There are lots of reasons why people get distressed. Sometimes it is a result of symptoms like hallucinations, and sometimes it is because the care they receive does not meet their needs.

If a person with dementia is so distressed that they behave in a way that puts themselves or others at risk, they may be admitted to a hospital mental health ward. The aim of the hospital stay is to understand and treat their distress, so that they may be discharged with an appropriate support plan. This can take a long time.

There is little research looking at these hospital wards, which can be very different to general hospital wards or care homes. It is hard to care for someone who is very frightened and distressed and both staff and patients can get hurt (staff experience more physical assaults than prison officers).

Calming medications (antipsychotics) are often given to a person with dementia on these wards when distressed. This is a worry because research suggests that these increase the risks of falls and death.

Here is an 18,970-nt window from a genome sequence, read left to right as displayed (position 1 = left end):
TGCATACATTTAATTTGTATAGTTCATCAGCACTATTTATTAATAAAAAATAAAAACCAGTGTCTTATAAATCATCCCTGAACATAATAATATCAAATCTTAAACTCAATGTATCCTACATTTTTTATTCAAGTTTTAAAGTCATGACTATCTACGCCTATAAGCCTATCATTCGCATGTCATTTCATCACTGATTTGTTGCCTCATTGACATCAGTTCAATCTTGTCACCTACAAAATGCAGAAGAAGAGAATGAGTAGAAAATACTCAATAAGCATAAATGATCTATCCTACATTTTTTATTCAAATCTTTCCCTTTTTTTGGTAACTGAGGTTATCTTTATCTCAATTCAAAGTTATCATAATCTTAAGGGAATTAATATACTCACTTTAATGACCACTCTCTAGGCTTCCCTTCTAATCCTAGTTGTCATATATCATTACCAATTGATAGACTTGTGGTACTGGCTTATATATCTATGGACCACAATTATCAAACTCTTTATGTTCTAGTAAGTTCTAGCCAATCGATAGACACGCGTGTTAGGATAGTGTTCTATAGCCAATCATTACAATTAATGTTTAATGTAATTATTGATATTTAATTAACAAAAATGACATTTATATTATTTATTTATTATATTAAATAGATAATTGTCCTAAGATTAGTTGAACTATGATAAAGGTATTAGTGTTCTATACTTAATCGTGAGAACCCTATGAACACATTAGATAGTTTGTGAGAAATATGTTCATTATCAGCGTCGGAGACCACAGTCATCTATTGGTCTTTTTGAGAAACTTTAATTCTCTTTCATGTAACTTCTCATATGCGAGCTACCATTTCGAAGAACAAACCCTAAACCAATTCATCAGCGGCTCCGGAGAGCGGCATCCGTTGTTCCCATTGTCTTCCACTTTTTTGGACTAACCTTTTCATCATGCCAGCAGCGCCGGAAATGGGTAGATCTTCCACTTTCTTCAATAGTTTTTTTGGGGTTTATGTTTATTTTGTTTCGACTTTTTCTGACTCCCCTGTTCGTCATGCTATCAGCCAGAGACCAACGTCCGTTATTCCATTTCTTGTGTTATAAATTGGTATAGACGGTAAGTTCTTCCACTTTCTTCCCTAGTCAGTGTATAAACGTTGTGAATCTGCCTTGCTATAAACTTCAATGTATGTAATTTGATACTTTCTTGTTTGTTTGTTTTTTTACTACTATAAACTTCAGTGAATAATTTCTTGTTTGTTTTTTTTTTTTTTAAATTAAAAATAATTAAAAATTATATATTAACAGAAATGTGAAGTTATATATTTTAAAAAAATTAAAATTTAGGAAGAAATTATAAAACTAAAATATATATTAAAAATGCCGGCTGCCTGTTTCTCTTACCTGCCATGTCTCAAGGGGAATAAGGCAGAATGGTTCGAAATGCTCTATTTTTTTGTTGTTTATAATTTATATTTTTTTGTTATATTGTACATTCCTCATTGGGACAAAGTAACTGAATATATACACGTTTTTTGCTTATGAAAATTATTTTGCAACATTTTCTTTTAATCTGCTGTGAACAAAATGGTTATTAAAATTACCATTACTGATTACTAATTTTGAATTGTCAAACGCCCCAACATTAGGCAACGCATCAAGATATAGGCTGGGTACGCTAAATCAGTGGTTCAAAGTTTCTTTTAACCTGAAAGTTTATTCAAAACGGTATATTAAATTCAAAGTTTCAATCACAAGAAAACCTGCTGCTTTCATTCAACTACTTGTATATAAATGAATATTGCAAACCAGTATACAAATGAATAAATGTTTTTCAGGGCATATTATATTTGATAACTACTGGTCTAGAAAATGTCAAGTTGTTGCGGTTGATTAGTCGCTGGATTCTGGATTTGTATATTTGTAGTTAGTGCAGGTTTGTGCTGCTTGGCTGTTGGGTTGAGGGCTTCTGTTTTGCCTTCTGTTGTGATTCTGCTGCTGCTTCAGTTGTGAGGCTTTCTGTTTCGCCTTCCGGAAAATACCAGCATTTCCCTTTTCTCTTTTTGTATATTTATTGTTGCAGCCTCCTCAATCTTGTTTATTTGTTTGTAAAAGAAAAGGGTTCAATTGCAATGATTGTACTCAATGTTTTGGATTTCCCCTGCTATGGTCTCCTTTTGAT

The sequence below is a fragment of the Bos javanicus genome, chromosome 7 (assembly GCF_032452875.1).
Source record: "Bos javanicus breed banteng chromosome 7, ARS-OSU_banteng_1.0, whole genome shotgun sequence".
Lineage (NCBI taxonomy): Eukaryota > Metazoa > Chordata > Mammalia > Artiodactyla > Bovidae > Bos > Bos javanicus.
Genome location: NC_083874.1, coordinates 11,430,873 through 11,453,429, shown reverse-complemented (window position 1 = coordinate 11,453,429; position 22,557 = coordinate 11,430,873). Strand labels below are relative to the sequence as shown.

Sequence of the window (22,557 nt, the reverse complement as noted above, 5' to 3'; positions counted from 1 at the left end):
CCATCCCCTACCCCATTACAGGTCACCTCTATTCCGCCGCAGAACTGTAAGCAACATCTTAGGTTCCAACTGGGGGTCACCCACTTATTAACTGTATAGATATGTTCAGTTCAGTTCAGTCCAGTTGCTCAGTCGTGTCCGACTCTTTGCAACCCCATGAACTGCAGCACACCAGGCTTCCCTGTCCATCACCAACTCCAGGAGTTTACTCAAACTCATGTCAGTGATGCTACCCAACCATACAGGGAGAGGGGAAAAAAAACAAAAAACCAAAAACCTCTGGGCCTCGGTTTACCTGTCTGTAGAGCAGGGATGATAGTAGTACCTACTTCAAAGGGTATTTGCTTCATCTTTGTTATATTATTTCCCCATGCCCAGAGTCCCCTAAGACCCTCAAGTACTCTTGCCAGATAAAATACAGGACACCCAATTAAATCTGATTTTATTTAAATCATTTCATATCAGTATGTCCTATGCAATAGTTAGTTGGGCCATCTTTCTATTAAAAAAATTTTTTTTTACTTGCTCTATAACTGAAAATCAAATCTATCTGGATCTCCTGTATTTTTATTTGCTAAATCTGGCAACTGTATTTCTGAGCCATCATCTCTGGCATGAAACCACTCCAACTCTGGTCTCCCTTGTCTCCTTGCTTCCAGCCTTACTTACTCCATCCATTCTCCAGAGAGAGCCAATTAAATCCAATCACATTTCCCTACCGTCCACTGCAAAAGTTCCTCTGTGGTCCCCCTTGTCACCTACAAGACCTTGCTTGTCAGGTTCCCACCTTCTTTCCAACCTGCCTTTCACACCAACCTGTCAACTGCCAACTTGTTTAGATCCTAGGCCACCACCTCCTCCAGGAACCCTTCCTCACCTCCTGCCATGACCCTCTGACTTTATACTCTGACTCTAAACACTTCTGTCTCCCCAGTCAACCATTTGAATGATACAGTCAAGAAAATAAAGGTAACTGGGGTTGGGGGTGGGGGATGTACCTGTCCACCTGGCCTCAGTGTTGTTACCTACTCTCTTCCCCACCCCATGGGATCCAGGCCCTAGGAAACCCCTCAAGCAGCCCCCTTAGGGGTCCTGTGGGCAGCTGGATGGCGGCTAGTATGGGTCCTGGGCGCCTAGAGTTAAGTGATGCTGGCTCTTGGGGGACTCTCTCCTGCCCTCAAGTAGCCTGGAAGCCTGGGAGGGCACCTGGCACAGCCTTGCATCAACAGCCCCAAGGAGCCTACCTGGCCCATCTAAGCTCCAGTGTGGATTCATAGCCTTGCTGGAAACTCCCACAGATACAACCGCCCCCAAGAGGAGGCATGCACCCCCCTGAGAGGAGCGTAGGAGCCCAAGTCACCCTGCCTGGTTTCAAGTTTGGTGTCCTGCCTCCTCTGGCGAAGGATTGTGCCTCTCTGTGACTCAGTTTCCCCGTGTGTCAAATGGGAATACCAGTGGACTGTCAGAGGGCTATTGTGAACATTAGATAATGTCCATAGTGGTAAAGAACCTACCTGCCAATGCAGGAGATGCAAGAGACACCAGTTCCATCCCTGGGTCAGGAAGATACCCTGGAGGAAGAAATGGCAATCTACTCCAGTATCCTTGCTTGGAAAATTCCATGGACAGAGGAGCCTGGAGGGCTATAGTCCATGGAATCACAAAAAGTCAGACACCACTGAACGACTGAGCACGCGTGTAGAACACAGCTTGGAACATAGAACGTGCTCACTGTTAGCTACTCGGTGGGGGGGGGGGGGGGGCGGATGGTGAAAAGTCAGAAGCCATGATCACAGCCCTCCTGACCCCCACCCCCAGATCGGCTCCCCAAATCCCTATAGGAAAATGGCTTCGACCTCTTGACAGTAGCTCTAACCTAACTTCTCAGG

Music therapy has helped lower distress for people with dementia living in care homes, and supported staff to understand why someone might be distressed. But we do not know enough about how music therapy can help people with dementia in mental health wards.

Our own research on mental health wards found that on the days the therapy took place there were fewer assaults and staff could see a positive impact on the ward. But not all mental health wards have music therapy.

People with dementia and their family members that we spoke to also found music helpful and supported the idea of having this therapy on wards.

In this eighteen-month project, we will create a music therapy manual for mental health wards together with people with dementia, their families and staff with the aim of reducing distress and assaults.

ARU will be working with partners at the Cambridgeshire and Peterborough NHS Foundation Trust, the University of Cambridge, the University of Hull, and Humber Teaching NHS Foundation Trust to deliver the project.

Once the manual is finished, we will share it with the public and look to test it on more mental health wards for people with dementia.